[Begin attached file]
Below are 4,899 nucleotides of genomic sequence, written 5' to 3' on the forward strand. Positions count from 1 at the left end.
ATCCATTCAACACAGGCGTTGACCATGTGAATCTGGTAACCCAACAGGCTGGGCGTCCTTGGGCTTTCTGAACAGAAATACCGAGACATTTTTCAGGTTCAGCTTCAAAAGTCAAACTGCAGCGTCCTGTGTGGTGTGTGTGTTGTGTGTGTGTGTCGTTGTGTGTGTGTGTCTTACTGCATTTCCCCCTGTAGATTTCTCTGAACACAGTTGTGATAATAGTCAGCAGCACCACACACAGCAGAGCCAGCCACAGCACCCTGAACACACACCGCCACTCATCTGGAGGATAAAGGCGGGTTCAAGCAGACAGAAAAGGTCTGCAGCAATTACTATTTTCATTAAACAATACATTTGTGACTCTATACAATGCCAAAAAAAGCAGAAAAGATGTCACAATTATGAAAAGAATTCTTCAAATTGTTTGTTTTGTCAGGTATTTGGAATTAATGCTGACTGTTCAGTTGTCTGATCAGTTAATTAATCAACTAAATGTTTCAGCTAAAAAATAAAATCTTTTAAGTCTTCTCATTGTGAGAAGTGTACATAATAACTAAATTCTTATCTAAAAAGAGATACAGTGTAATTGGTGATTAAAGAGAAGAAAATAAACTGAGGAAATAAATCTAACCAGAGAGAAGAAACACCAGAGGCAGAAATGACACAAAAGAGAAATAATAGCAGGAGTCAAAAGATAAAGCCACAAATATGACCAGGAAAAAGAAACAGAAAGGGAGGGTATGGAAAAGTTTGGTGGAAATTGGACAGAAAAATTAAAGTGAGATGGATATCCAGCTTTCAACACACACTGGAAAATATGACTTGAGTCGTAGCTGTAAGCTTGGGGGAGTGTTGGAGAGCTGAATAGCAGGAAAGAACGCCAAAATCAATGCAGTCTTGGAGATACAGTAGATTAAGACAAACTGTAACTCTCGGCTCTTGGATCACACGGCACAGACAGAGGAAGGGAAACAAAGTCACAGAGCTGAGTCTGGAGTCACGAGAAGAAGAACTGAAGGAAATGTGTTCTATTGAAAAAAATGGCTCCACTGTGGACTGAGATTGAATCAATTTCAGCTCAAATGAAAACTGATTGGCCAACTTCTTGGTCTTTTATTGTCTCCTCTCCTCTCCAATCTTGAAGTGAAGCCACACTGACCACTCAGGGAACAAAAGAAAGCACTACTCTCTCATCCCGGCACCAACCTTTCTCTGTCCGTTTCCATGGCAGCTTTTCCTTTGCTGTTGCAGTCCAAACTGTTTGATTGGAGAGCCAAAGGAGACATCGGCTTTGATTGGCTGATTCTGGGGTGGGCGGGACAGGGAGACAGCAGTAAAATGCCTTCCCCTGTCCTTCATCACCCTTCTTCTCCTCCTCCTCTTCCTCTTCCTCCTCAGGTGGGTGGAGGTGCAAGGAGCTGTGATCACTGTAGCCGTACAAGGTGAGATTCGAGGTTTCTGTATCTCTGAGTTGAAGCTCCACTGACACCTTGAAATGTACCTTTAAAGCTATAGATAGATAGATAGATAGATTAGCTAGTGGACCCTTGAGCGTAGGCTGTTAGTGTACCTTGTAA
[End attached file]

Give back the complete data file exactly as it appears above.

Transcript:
Below are 4,899 nucleotides of genomic sequence, written 5' to 3' on the forward strand. Positions count from 1 at the left end.
ATCCATTCAACACAGGCGTTGACCATGTGAATCTGGTAACCCAACAGGCTGGGCGTCCTTGGGCTTTCTGAACAGAAATACCGAGACATTTTTCAGGTTCAGCTTCAAAAGTCAAACTGCAGCGTCCTGTGTGGTGTGTGTGTTGTGTGTGTGTGTCGTTGTGTGTGTGTGTCTTACTGCATTTCCCCCTGTAGATTTCTCTGAACACAGTTGTGATAATAGTCAGCAGCACCACACACAGCAGAGCCAGCCACAGCACCCTGAACACACACCGCCACTCATCTGGAGGATAAAGGCGGGTTCAAGCAGACAGAAAAGGTCTGCAGCAATTACTATTTTCATTAAACAATACATTTGTGACTCTATACAATGCCAAAAAAAGCAGAAAAGATGTCACAATTATGAAAAGAATTCTTCAAATTGTTTGTTTTGTCAGGTATTTGGAATTAATGCTGACTGTTCAGTTGTCTGATCAGTTAATTAATCAACTAAATGTTTCAGCTAAAAAATAAAATCTTTTAAGTCTTCTCATTGTGAGAAGTGTACATAATAACTAAATTCTTATCTAAAAAGAGATACAGTGTAATTGGTGATTAAAGAGAAGAAAATAAACTGAGGAAATAAATCTAACCAGAGAGAAGAAACACCAGAGGCAGAAATGACACAAAAGAGAAATAATAGCAGGAGTCAAAAGATAAAGCCACAAATATGACCAGGAAAAAGAAACAGAAAGGGAGGGTATGGAAAAGTTTGGTGGAAATTGGACAGAAAAATTAAAGTGAGATGGATATCCAGCTTTCAACACACACTGGAAAATATGACTTGAGTCGTAGCTGTAAGCTTGGGGGAGTGTTGGAGAGCTGAATAGCAGGAAAGAACGCCAAAATCAATGCAGTCTTGGAGATACAGTAGATTAAGACAAACTGTAACTCTCGGCTCTTGGATCACACGGCACAGACAGAGGAAGGGAAACAAAGTCACAGAGCTGAGTCTGGAGTCACGAGAAGAAGAACTGAAGGAAATGTGTTCTATTGAAAAAAATGGCTCCACTGTGGACTGAGATTGAATCAATTTCAGCTCAAATGAAAACTGATTGGCCAACTTCTTGGTCTTTTATTGTCTCCTCTCCTCTCCAATCTTGAAGTGAAGCCACACTGACCACTCAGGGAACAAAAGAAAGCACTACTCTCTCATCCCGGCACCAACCTTTCTCTGTCCGTTTCCATGGCAGCTTTTCCTTTGCTGTTGCAGTCCAAACTGTTTGATTGGAGAGCCAAAGGAGACATCGGCTTTGATTGGCTGATTCTGGGGTGGGCGGGACAGGGAGACAGCAGTAAAATGCCTTCCCCTGTCCTTCATCACCCTTCTTCTCCTCCTCCTCTTCCTCTTCCTCCTCAGGTGGGTGGAGGTGCAAGGAGCTGTGATCACTGTAGCCGTACAAGGTGAGATTCGAGGTTTCTGTATCTCTGAGTTGAAGCTCCACTGACACCTTGAAATGTACCTTTAAAGCTATAGATAGATAGATAGATAGATTAGCTAGTGGACCCTTGAGCGTAGGCTGTTAGTGTACCTTGTAA